Budget must nurture workplace pensions
18 June 2010
The Government must use the Emergency Budget to help revitalize and support
good workplace pensions, industry experts said today (Friday).
The National Association of Pension Funds (NAPF) outlined a number of areas in
its Emergency Budget submission which the Government should focus on.
Among them, it said that plans to change pensions tax relief would hit far more
people than the higher earners being targeted. Instead it has put forward an
alternative that would generate similar revenues for the Treasury.
The NAPF is also calling for greater issuance of long-dated and index-linked gilts
to help pension schemes. And it outlined seven principles that could help bring
objectivity to the debate on public sector pensions.
Joanne Segars, NAPF Chief Executive, said:
“The UK economy is in a very difficult place, but the Government must not
neglect the need to boost saving for retirement.
“In particular, we urge them to rethink the recent changes to pensions tax relief.
The move would ensnare many others beyond the high earners being targeted
and would weaken the approach to workplace pensions.
“Our alternative will be less damaging to pension saving and cost far less to
The last Government used the Finance Act 2010 to change the way pensions tax
relief is given for pension saving for those earning over £150,000.
The NAPF fears the proposals will cost between £2.5bn to £3bn to implement. It
also believes the changes will harm the pensions of those earning far less than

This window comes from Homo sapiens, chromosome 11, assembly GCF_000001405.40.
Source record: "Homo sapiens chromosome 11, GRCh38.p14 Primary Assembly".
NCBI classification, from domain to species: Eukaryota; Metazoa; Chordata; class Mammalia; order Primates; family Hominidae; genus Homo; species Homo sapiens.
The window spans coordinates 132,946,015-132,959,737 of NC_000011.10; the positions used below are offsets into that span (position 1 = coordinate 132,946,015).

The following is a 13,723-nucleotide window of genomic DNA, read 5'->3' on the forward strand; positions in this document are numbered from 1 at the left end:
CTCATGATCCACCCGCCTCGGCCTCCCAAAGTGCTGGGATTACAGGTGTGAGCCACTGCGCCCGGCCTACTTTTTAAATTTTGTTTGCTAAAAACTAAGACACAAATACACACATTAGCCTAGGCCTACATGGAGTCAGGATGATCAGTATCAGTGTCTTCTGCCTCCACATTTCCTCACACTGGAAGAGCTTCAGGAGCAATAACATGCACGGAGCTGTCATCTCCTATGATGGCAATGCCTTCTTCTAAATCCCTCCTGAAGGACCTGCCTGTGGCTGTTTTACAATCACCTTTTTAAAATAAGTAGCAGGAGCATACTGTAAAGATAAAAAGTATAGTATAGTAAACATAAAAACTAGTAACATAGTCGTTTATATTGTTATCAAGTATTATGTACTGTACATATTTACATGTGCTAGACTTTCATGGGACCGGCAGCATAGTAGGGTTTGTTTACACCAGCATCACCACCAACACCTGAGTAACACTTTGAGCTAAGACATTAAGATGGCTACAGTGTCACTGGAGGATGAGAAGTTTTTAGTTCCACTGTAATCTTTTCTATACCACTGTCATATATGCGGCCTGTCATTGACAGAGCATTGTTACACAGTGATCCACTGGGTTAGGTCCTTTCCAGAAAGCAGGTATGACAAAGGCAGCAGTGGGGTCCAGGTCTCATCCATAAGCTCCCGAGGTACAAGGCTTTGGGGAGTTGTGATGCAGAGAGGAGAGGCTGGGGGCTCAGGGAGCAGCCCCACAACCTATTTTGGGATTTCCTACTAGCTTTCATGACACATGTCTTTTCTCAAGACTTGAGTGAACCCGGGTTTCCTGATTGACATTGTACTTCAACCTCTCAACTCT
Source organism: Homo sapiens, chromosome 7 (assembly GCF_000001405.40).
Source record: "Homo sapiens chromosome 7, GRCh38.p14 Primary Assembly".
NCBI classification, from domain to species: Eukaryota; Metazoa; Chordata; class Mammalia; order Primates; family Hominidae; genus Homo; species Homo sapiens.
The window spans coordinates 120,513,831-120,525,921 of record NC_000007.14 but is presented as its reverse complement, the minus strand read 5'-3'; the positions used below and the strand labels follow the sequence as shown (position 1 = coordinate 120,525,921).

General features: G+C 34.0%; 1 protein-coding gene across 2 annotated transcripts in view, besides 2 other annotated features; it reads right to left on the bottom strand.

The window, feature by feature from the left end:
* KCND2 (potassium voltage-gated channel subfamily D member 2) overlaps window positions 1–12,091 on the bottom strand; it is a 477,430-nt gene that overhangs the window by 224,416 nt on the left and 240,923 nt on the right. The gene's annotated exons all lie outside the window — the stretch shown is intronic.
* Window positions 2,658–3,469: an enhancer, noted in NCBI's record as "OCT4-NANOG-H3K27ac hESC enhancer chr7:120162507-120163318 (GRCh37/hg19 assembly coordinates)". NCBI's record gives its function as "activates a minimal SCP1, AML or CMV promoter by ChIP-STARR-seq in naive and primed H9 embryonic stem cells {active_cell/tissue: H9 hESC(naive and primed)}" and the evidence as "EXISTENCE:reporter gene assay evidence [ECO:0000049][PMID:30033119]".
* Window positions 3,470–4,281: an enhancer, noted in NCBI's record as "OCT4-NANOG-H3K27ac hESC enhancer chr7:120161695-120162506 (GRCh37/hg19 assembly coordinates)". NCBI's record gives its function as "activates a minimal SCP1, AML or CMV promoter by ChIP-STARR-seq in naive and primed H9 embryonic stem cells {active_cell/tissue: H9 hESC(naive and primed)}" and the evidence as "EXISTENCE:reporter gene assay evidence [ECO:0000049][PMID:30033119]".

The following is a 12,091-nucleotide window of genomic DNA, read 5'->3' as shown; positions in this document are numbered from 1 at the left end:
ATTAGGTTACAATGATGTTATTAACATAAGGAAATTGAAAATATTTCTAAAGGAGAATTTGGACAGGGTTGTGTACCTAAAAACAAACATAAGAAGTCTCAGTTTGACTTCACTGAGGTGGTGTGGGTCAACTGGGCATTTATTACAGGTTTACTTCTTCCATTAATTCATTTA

the target group because senior corporate decision-makers will disengage from
workplace pensions, thus eroding employer interest in the schemes. And the
application of the new rules to defined benefit schemes will catch people in the
new and less generous tax regime.
Instead the NAPF proposes that the Government adopts an alternative
approach to pension tax reform which will still limit the tax relief available to high
earners, but do so in a way that is much less harmful to pension provision. Its
proposal involves lowering the amount of pension contribution eligible for tax
relief down from today’s figure of £255,000 down to around £50,000.
The NAPF also warned the Government that there is a shortage in the supply of
long-dated and index-linked gilts, which help pension schemes manage the risks
of pension provision. It said the Emergency Budget could provide practical
support to pension schemes and the employers that sponsor them by further
increasing the proportion of issuance towards long-dated and index-linked gilts.
Ms Segars said: “This is a win-win-win solution for employers, pension schemes
and the Government. Skewing issuance towards longer maturities would provide
the Government with a cheap and secure source of finance at a time of
exceptionally large public sector deficits.”
Further details on the NAPF’s views gilts issuance and its seven principles for public sector reform are shown in the attached Emergency Budget submission.
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